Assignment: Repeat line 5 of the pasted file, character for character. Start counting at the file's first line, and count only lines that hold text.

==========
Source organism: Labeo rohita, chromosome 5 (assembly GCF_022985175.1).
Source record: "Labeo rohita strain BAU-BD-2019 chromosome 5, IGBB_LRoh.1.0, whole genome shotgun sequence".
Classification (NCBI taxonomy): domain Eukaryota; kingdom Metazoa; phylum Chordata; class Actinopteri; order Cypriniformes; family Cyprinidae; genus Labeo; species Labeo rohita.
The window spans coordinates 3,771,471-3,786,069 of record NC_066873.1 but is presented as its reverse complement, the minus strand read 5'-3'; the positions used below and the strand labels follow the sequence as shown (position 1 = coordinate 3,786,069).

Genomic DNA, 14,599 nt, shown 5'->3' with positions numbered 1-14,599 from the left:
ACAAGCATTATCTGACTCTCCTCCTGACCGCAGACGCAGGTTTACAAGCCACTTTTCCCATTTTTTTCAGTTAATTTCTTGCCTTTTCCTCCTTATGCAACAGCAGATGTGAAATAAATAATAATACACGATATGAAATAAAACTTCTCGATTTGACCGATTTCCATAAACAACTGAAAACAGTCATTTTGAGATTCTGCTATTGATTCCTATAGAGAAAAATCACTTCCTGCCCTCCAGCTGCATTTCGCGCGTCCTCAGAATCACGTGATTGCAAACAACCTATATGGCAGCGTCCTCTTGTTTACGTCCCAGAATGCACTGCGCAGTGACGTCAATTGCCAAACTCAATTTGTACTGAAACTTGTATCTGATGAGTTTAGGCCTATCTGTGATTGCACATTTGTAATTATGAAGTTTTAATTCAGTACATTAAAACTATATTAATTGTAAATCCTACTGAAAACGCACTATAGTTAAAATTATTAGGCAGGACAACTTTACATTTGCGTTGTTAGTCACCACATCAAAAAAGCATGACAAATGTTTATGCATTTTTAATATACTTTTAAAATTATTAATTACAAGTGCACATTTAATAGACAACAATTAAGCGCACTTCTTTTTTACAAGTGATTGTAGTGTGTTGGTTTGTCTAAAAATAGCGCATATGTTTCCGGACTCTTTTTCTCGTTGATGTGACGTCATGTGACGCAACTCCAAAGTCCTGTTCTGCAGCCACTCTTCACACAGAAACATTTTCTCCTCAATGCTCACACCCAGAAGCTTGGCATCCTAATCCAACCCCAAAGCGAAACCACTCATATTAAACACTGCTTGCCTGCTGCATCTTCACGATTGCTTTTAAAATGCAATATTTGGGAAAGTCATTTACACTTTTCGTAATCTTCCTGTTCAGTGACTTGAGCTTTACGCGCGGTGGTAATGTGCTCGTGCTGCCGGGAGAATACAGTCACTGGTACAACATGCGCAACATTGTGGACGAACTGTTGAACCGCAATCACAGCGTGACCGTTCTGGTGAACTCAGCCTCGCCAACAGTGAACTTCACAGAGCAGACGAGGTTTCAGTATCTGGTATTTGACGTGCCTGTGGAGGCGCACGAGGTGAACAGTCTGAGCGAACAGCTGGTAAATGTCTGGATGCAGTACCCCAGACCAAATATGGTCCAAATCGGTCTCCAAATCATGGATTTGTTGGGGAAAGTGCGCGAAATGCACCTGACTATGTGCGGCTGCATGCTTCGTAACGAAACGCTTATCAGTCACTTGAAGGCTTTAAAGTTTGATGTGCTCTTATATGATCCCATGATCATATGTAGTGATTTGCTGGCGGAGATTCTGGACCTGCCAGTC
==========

Genomic DNA, 14,599 nt, shown 5'->3' with positions numbered 1-14,599 from the left: